Round up #113: Print on Demand blooms, States suit approved

Round up #113: Print on Demand blooms, States suit approved

The ILMK Round ups are short pieces which may or may not be expanded later.

Judge Cote approves States agreement with 3 Agency Model publishers

Recently, I wrote about Judge Cote approving the settlement between the US Department of Justice (DoJ) and three publishers (HarperCollins, Hachette, Simon & Schuster) over the Agency Model.

Once the process finishes, that Federal level action ends the Agency Model for those three (which had allowed the publishers, rather than the retailers like Amazon, to set consumer book prices) and the publishers avoid criminal prosecution. That will result in Amazon being able to lower e-book prices. As I wrote about recently, we are already seeing that happen with books from HarperCollins. Within weeks, we’ll almost certainly also prices drop on Hachette and Simon & Schuster.

In a second, separate action, 49 states (not Minnesota), the District of Columbia, the U.S. Virgin Islands, the Northern Mariana Islands and Puerto Rico had their own action. That one would result in the publishers giving money to consumers to “right the wrongs”. In this

Bloomberg article

it is reported that Judge Cote has also approved the agreement between the States and those same settling publishers above.

Don’t expect to get much, but these are now the two ends: affecting future prices, and recompense for the earlier actions.

Kodak and Print on Demand brings 100,000 machines into the mix

Roger Knights, one of my regular readers and commenters, has championed the idea of traditional publishers utilizing “Print on Demand” (POD) machines. The idea is that you go to a machine, in a store or other location, and tell it to print you a specific book. You pay for it, and it makes to book for you right there.

Think of it as an automat (a place where you put coins into a machine to buy your lunch) for books…hmm, playing off “Laundromat”, I dub thee…”Libromat”. ;)

I’ve been more skeptical about it, partially because of the cost of investing in the machines.

Well, as this

Publishers Weekly article

points out, that problem may have been solved.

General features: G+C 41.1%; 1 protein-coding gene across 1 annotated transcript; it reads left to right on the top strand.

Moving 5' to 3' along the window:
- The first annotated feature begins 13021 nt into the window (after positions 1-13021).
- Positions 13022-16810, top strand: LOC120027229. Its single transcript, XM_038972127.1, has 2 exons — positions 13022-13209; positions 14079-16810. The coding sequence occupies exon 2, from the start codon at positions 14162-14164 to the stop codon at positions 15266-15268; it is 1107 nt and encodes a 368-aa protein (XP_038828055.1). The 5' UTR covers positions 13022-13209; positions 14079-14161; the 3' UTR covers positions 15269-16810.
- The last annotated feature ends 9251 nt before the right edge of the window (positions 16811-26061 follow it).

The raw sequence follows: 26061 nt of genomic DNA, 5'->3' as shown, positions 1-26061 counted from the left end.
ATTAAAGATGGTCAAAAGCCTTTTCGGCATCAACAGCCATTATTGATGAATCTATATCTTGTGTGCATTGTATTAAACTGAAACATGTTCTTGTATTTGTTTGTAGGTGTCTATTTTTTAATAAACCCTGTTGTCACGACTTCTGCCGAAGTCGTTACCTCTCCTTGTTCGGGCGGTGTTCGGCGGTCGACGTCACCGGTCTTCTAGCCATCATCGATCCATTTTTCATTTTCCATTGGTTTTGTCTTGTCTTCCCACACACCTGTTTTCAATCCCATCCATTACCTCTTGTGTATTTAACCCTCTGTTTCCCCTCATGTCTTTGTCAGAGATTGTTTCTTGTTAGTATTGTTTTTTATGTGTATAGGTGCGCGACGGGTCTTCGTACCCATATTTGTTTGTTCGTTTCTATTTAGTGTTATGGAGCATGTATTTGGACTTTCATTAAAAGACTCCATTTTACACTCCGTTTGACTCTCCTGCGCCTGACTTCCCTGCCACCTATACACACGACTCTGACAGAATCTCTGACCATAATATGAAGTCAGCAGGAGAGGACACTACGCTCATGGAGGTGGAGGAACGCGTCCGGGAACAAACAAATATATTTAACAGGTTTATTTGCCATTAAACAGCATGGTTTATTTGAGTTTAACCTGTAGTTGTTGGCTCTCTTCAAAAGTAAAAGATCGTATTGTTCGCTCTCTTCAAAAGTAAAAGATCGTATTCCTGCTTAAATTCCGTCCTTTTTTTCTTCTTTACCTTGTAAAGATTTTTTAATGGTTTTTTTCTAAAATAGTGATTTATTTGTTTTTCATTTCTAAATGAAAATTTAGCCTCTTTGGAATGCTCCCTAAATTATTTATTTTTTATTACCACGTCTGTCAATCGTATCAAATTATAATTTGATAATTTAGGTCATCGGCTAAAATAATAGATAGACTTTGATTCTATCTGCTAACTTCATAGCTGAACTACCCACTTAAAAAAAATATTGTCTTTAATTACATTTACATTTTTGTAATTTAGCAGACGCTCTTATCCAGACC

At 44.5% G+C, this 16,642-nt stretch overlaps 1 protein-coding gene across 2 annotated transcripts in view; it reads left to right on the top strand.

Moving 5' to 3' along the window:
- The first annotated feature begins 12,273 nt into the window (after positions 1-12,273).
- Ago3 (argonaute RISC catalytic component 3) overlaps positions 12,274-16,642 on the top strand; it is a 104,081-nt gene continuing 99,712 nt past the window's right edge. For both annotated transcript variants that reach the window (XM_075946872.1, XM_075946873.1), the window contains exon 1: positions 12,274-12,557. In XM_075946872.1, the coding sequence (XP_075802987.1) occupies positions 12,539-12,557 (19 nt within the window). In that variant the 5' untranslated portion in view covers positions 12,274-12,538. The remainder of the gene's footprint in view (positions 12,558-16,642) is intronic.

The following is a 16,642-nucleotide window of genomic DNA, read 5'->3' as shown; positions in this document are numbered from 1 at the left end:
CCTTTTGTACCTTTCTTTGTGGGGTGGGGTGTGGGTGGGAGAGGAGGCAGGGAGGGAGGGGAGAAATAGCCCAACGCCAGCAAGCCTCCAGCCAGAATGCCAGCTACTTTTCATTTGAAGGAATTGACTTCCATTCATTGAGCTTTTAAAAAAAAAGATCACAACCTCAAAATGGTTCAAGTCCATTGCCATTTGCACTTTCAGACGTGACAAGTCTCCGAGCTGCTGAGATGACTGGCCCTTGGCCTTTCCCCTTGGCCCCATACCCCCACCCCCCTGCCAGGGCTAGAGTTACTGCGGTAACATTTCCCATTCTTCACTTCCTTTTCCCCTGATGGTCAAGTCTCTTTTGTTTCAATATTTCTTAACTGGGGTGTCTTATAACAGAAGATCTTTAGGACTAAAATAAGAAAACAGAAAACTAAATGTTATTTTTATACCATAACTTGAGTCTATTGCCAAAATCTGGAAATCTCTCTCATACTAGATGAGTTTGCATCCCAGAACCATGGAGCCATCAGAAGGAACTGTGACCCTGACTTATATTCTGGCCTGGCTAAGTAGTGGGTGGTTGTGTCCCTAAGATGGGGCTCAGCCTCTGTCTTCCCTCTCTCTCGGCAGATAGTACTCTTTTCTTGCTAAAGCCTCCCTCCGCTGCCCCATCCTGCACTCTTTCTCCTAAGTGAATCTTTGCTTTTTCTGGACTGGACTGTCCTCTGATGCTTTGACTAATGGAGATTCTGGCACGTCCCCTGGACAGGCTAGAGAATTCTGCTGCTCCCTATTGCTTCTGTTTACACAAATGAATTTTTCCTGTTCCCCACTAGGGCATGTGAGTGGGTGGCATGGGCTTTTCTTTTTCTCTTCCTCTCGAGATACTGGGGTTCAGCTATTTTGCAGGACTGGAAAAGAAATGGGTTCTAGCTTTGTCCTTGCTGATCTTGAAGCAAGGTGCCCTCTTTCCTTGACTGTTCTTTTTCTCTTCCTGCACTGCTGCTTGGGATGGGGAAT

This is going to bring seven million titles (and that can include independently published titles) to over 100,000 machines…and it will be starting to happen in the USA this year. The machines will be able to print in full color, which is a plus.

The Kodak machines were apparently not designed for sophisticated searching, so they may need to work some other way around it. Roger, though, may get a big “I told you so” out of this. :) I still seem some hurdles…how long will it take, how much will it cost, that sort of thing. The bottom line questions are whether customers will do it and if it can be done in a cost effective manner for the publishers.

I do hope it succeeds, because I like people to have more options to get their books…we’ll find out fairly soon.

Harvard Business Review: ” We trust that our customers will abide by copyright law and refrain from distributing ebook files illegally.”

Okay…you, you, and you: close your eyes, fingers in your ears, and say, “LaLaLaLaLa”. Great. I was just about to mention the term DRM (Digital Rights Management), and I’m afraid that incites apoplexy in certain people. ;)

However, this is a case where another major publisher is choosing to release e-books without DRM. You’ll be able to convert them to different formats, if you want…legally use the same book on a Kindle and a NOOK.

The publisher in this case is the Harvard Business Review, and in their

E-Book FAQs (Frequently Asked Questions)

they make it explicitly acceptable to convert the files they send you to different formats…they even help you do that with instructions.